“You are making too much of my grades mom!” he yells.
“You are damn right I am, it’s a priority.” I say.
“Well its not mine! Fuck this!” he yells.
“You better watch your language right now if you know what is good for you,” I say, my voice starting to raise. The teen loses all self control and punches the coffee table with his fist.
“And I don’t have any money for your broken hand either!!!” I yell back. “Get out of here right now!”

The teen slams his way into the tv room and I remain motionless on the couch staring straight ahead. I take a deep breath and recall the morning brunch with friends. November sunlight streaming through the windows, illuminating the colored candle holders in the center of the table, the four of us sipping port from tiny amber colored bell-shaped glasses and spooning into dense chocolate raspberry triangles, listening intently while our good friend choked out the words to describe an approaching dreaded birthday. “I’m going to be 45,” she said, her voice cracking with emotion, “and I think to myself, what just happened here? How is it that I’ve missed all that time in between?”

I pick up my cellphone and call my girlfriend. “Did you find him?” I ask.
“No, I’m headed back,” she says.

I walk into the tv room and tell the sullen teen on the couch that his brother is missing.
“He’ll be back mom,” he says but he sits up with a worried expression and starts tugging at his bottom lip.
“Well it’s dark, I don’t know if he has his phone, he didn’t answer. I don’t even know if he wore his shoes,” i say.
The teen gets up and grabs for his jacket.
“We’ll go back out again, I know where to look,” he says, just as my girlfriend enters the house again. He takes off out of the tv room with a shot.

I decide to do what any good mother does in a crisis. I walk into the teen’s bedroom and start to pick up laundry off the floor, start smoothing the sheets on the unmade bed, adjusting the curtains, and pulling down the blinds. I pick up the cordless phone from the floor near the desk and dial my ex-husband’s number and get his answering machine. I leave him a cryptic message saying “something just happened” and he should call back when he gets the message. And I think to myself, as I bend over to grab damp towels from the bed and start to hang them back on hooks behind the door, what just happened here? How did I go from having it all together, to the best laid plans for my son’s junior year, for my personal trainer this fall (I notice the exercise elastic with handles strewn across the dryer in the laundry room, the one I bought a month ago and never even touched) to this?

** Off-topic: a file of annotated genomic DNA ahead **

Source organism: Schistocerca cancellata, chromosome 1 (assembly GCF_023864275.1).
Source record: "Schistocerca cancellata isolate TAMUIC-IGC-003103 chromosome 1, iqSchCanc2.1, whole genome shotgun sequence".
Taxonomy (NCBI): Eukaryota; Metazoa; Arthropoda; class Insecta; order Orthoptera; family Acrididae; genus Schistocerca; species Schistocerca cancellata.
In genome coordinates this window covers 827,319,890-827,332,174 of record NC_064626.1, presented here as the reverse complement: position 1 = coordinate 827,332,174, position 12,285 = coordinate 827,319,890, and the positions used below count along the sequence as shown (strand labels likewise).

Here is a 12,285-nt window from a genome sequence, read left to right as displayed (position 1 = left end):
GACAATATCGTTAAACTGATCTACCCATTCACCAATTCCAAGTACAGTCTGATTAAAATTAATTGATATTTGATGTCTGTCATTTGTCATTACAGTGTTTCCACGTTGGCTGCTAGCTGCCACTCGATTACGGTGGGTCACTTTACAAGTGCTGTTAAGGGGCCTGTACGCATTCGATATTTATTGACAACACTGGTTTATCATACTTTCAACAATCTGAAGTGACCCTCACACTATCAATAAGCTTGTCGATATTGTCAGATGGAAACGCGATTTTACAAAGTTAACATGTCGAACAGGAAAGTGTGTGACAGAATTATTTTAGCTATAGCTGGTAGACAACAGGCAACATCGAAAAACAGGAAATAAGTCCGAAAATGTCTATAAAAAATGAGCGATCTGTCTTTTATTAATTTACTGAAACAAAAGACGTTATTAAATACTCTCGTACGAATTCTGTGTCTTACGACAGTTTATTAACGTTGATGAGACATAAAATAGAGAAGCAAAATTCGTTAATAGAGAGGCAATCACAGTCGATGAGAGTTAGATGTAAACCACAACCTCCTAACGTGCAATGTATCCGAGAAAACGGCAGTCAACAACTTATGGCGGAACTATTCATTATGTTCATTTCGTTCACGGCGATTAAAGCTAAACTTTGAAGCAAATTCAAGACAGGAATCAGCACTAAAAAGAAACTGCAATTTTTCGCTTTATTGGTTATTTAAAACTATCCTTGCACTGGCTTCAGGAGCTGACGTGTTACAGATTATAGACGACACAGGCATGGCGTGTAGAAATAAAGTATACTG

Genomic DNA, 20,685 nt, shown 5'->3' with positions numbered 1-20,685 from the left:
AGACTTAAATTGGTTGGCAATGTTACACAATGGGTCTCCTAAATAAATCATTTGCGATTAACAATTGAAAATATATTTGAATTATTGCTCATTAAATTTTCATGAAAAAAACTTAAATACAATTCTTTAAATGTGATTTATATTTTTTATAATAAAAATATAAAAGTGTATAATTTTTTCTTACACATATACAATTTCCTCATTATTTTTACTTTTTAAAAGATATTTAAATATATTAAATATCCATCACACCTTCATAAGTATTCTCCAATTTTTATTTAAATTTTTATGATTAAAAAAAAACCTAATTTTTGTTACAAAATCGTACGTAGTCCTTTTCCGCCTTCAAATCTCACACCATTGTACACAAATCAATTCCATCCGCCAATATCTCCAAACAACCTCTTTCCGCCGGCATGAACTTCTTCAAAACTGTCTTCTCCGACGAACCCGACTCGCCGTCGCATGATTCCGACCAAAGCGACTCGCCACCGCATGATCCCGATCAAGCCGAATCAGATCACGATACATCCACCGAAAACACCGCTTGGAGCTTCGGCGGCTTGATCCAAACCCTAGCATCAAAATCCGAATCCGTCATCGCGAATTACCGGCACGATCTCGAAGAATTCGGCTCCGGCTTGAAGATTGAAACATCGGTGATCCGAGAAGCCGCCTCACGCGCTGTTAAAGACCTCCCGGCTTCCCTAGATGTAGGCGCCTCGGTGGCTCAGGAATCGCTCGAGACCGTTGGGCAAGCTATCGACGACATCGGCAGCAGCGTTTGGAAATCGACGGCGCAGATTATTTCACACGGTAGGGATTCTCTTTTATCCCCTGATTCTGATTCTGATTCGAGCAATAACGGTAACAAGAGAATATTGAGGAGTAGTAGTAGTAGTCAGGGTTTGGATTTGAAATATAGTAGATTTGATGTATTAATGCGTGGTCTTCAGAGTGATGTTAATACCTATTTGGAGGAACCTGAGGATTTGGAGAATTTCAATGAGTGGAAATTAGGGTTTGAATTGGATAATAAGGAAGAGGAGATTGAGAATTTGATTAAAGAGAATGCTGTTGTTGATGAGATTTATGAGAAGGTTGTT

My cellphone starts to buzz in my pocket and it’s the younger teen on the line.
“I’m coming home,” he says.
“Do you realize everyone is out looking for you?” I ask.
“I’m on my way home” he says.
“Call your father from your cell, ok? I’ll let everyone else know. Are you ok?” I ask.
“I’m ok, mom, I’m on my way home.”
“Ok, don’t forget to call your father,” I say. “And tell him what just happened.”

Written by kmguay

November 4, 2009 at 2:04 am